University of Georgia police: 3
Georgia Tech police: 2
Gwinnett County police: 1
Athens-Clarke County police: 1
Hate crimes reported by Southern states, 2015
South Carolina*: 55
North Carolina: 162
*State does not have a hate crimes statute
Sources: FBI Uniform Crime Statistics; Anti-Defamation League
Sandy Springs and Savannah reported no hate crimes in 2015. DeKalb and Clayton counties reported no hate crimes. Kennesaw State and Georgia State universities, both zero.
Cobb County had 30 — 68 percent of every hate crime reported in Georgia last year. The county’s police department was one of only seven agencies statewide that reported any hate crimes.
Those are some of the puzzling data points in the FBI’s annual release this week of hate crimes by state. Georgia is one of only five states that don’t have a law specifically prohibiting hate crimes, defined as an offense committed against a person because of his or her race, sexual orientation, religion, disability or other factors.
“There are just not that many,” said Lisa Weaver-Johnson, with the records division at the Georgia Bureau of Investigation. “There are quite a few agencies that do send the negative reports to tell us they don’t have any.”
But Janice Mathis, executive director for the National Council of Negro Women, said the relatively low number of hate crimes reported in Georgia is a trend throughout the Southeast. Alabama reported 12, South Carolina had 69 and the state of Mississippi reported none, according to the FBI. Mathis said the crimes are under-reported because of a population slow to move past discrimination.
“It doesn’t surprise me at all that there are only a handful of hate crimes reported in Georgia,” she said.
Still, how could Cobb County alone account for two of every three hate crimes reported in Georgia in 2015? It’s likely that the county doesn’t have more crimes, but simply reports more of them.
In 2015, 44 hate crimes were committed in Georgia, an increase of just three from the previous year. But out of the nearly 500 law enforcement agencies submitting statistics, only seven reported any of the bias crimes, and none was south of metro Atlanta or Athens.
Even though Georgia has no hate-crime law on the books, police are still asked to track these kinds of crimes, and officers are asked to determine whether a hate crime has been committed, defining the law themselves.
“It is an interpretation, and it boils down to (a decision by) every police officer,” Sgt. Dana Pierce with Cobb County police said.
Cobb police reported six more hate crimes in 2015 than in 2014, according to numbers provided to the Georgia Bureau of Investigation. But none of the city police departments within Cobb — Smyrna, Marietta, Kennesaw, Acworth, Austell and Powder Springs — reported any hate crimes.
Cobb police say the higher total in Cobb could be attributed to a computer system that enables officers to designate an incident as a hate crime, if he or she believes that it is. Not all police departments use the same internal reporting system.
When officers complete incident reports, Pierce said, there’s an option to include whether hate or bias was involved. From there, the bias can be further labeled, such as being related to race or religion. Detectives who later review the incident will learn more about the alleged crime and whether it was indeed a hate crime, police said.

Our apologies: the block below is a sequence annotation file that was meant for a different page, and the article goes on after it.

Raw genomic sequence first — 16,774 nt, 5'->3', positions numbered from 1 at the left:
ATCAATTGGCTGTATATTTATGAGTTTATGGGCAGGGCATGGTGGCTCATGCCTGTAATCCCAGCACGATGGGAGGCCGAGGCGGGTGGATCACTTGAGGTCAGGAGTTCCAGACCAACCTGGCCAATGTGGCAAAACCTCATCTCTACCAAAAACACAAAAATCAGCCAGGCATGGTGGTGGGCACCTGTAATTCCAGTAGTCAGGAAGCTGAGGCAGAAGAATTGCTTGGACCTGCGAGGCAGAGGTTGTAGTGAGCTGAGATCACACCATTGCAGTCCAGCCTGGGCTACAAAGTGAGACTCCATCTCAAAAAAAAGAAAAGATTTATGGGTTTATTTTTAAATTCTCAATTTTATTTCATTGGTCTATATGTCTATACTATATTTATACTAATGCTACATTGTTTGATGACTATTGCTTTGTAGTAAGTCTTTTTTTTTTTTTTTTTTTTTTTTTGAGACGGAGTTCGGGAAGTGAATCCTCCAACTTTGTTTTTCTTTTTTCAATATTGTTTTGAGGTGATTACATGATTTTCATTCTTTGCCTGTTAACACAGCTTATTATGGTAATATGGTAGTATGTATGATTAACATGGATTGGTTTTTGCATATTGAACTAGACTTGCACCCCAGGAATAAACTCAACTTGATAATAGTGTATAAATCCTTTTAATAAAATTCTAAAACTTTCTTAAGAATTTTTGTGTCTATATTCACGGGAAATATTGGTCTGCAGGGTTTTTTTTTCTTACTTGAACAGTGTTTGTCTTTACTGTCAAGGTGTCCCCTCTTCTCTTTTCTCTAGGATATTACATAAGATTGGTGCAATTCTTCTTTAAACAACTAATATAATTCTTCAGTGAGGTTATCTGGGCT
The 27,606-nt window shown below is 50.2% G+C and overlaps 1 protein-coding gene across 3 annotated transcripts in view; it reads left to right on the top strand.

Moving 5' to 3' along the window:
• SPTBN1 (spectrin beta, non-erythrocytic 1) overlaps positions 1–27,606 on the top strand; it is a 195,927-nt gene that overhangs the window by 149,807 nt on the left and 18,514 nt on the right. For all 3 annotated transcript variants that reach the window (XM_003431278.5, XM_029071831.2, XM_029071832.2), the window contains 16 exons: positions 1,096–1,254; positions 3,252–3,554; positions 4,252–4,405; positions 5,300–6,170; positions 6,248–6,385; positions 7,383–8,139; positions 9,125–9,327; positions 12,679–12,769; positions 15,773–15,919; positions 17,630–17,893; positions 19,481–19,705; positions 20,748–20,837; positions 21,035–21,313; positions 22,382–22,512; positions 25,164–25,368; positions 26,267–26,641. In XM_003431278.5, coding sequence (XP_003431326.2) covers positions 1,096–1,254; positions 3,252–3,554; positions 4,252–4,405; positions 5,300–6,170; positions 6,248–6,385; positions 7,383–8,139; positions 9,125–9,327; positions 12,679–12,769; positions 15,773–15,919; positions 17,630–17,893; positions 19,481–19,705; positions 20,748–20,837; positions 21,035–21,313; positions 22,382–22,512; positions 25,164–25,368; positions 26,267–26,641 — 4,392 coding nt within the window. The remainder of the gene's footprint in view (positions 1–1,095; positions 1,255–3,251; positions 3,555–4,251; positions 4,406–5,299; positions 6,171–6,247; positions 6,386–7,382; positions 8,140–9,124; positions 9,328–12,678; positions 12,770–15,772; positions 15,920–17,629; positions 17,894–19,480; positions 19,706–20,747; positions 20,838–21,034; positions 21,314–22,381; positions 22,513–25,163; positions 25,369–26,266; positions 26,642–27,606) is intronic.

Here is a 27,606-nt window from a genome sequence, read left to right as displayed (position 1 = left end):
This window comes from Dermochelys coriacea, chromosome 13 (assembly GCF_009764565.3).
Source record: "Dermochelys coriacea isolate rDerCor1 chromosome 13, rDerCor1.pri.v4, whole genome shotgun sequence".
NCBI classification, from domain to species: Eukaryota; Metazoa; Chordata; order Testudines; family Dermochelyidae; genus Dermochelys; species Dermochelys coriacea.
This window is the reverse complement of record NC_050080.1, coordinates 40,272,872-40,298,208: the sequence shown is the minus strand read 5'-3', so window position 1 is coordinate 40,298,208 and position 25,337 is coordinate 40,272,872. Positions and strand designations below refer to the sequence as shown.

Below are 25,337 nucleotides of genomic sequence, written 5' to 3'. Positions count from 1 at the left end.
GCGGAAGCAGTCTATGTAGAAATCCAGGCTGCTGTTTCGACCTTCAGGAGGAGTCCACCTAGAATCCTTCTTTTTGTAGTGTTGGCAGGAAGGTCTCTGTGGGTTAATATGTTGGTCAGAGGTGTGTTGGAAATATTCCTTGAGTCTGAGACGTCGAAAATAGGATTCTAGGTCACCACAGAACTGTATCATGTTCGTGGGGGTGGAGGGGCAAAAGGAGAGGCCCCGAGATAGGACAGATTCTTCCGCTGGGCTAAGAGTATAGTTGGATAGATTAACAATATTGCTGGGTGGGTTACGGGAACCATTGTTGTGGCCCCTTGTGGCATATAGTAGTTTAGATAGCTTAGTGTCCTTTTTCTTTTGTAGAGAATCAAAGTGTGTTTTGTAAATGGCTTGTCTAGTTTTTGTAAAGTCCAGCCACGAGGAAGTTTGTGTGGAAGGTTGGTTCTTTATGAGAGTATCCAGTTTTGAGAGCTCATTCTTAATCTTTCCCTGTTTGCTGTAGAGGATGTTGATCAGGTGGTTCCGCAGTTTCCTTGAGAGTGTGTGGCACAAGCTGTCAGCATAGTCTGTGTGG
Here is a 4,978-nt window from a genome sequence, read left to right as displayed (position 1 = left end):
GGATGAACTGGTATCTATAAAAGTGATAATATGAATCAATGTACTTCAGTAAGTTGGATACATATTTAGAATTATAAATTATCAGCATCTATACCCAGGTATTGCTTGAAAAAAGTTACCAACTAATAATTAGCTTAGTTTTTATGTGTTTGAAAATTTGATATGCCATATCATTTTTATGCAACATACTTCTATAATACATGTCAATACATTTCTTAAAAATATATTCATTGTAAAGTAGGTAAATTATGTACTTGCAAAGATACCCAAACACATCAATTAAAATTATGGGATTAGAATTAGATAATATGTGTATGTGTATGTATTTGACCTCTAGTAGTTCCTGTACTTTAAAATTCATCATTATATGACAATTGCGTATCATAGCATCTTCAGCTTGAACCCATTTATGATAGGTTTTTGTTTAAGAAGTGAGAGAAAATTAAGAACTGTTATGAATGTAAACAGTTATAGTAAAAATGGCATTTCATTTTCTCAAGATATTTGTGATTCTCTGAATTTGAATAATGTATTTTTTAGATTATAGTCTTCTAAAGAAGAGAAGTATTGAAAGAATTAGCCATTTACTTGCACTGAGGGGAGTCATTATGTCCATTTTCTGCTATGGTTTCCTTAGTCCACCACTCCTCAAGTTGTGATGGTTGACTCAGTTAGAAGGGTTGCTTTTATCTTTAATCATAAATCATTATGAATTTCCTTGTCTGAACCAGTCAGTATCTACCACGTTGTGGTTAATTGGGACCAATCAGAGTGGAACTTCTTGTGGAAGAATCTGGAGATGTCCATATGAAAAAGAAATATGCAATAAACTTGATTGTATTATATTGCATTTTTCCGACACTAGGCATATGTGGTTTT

“It’s when you get down to that narrative that you can really see what’s happening,” Pierce said.
The Atlanta police department, which has a LGBT Liasion unit, reported only four hate crimes in 2015. But the department’s reporting system also enables officers to flag a crime in which they believe bias is a factor. The department’s Special Enforcement Section will then investigate to determine whether a hate crime occurred, according to APD’s officer guide for bias reporting.
The GBI asks law enforcement agencies throughout the state to submit data on hate crimes, Weaver-Johnson said. But the majority don’t report any bias crimes, and those that do, as with APD, follow up with additional scrutiny of the incident.
“Usually a secondary investigation is taking place to determine if it’s a hate crime,” Weaver-Johnson said.
Most of the Georgia police agencies with the largest jurisdictions provided no hate crime reports for 2015, including Sandy Springs, with slightly more than 100,000 residents, and the Savannah metro area, home to about 240,000. Just over 10 million people live in Georgia.
Among state colleges and universities, many schools with large student bodies reported zero hate crimes for the year, including Georgia State University, Kennesaw State University and Georgia Southern University. The University of Georgia reported three.
A possible explanation for few hate crimes being reported is the motive may not be obvious, said Maj. S.R. Fore with DeKalb County police. His agency reported no hate crimes for 2014 or 2015.
“A lot of times with assaults or robberies, we may not know the motive at the time of the report,” Fore said. “That’s going to require some investigation.”
For some agencies, tallying hate crimes amounts means more work since it isn’t law. The definition isn’t clear as with state laws.
“Some of them are just saying they’re understaffed and don’t have time to do everything they need to do,” Weaver-Johnson said.
Whether or not Georgia has a hate crimes law, the definition is murky, police officers say. A 27-year veteran of law enforcement, Fore said hate crimes are not as prevalent as some might think, and he can’t recall many incidents.
“The amount of actual, true hate crimes I can probably count on one hand,” Fore said.